Three children, ages 14-15 years, who developed myelopathy as the first manifestation of invasive aspergillosis are reported from the Children’s Hospital Los Angeles, University of Southern California. All were immunosuppressed because of chemotherapy and antibiotics for treatment of leukemia. Symptoms presented with leg weakness and pain, followed in 2 to 6 days by loss of pain and temperature sensation, and finally complete myelopathy, with proprioceptive loss and urinary incontinence. One patient had brain involvement also, manifesting with delirium, spasticity, and arm weakness. Despite aggressive antifungal therapy, the patients died within 1 month of onset of symptoms. Postmortem findings showed multifocal meningeal exudates, cerebral and spinal hemorrhagic necrosis, and fungal abscess in the cord of one child, and aortic endarteritis, spinal necrosis and intramedullary hematoma in a second. A third, without postmortem, had shown CT and MRI evidence of a paravertebral mass with vertebral osteomyelitis, and a positive biopsy culture for Aspergillus. Blood and CSF cultures were negative. [1]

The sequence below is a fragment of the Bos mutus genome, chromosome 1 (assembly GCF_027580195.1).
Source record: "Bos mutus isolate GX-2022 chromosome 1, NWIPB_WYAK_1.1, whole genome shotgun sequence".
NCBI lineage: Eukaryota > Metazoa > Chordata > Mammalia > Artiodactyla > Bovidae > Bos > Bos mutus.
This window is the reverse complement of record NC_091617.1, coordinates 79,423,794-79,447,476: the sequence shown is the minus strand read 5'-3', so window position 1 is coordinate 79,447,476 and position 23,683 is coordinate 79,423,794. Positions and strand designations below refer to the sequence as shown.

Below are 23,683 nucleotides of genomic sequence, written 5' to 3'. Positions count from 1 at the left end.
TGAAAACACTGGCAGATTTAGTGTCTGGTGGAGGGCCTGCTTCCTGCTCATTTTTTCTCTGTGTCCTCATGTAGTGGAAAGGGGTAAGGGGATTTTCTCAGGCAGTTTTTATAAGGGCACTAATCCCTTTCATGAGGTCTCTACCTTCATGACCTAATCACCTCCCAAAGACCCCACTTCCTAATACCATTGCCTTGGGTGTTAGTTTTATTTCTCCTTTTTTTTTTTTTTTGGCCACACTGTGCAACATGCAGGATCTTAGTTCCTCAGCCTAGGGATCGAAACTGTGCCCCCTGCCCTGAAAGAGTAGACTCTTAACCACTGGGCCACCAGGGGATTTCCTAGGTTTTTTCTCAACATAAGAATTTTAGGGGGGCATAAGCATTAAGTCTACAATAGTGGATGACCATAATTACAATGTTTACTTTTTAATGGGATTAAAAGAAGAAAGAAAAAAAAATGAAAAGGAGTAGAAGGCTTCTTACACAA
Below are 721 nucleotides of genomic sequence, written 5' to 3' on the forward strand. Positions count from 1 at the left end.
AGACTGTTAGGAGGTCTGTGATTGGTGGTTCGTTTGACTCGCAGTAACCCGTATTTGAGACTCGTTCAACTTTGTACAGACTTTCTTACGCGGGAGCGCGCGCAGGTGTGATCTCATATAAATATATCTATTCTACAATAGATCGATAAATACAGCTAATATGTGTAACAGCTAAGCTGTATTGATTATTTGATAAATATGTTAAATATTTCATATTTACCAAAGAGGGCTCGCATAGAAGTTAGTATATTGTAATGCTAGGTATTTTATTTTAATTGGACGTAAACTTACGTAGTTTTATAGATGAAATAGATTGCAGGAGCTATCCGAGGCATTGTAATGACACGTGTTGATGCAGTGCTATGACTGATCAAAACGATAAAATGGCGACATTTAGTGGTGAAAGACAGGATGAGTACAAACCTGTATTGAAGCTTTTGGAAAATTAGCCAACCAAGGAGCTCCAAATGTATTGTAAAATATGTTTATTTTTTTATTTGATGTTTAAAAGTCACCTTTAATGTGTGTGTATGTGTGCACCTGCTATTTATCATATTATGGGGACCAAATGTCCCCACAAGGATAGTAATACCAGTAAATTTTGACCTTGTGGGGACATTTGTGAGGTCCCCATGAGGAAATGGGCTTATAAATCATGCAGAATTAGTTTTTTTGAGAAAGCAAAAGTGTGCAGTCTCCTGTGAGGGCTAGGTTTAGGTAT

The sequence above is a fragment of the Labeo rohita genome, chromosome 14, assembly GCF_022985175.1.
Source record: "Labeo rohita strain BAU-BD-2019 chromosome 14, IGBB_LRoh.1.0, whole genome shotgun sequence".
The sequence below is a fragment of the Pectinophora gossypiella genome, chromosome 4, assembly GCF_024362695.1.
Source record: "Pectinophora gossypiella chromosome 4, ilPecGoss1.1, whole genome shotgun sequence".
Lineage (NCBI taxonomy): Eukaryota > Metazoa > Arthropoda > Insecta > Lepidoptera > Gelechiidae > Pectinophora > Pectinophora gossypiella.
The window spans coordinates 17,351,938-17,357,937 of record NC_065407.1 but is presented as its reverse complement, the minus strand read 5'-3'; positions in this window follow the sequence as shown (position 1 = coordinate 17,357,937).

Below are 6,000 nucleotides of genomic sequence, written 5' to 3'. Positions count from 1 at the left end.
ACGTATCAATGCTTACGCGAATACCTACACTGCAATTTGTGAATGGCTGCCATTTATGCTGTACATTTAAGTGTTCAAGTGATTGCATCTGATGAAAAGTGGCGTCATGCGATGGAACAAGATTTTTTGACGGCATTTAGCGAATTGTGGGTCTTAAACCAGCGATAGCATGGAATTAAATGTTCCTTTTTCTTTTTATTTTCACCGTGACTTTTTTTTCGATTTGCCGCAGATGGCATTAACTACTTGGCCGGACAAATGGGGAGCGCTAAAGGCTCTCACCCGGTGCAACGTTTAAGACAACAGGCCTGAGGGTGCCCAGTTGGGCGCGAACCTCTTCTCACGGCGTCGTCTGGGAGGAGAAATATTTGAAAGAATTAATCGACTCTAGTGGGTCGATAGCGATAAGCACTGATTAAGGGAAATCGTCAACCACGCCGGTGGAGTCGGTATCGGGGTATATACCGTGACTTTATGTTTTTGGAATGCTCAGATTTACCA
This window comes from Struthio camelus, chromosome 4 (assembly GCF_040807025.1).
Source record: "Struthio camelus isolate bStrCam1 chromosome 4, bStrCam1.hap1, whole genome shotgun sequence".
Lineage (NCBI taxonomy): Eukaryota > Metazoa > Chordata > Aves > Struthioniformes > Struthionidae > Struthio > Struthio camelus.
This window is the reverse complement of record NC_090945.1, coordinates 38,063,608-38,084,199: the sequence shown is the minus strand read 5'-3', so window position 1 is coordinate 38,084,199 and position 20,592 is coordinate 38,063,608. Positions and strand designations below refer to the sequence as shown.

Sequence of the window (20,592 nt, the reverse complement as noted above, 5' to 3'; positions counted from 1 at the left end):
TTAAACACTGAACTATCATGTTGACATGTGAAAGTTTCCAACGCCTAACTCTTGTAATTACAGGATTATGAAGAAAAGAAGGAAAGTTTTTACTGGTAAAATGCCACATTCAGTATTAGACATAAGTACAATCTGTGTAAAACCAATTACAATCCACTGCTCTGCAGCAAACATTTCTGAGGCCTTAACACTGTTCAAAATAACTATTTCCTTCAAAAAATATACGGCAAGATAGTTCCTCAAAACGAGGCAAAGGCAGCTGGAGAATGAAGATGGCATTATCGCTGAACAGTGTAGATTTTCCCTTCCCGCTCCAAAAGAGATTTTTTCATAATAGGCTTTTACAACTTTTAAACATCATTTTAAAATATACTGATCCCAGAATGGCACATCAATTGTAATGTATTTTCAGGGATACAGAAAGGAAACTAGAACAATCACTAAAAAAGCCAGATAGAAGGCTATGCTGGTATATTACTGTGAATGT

COMMENT. Aspergillosis is a potential cause of myelopathy in immunosuppressed children treated with broad spectrum antibiotics.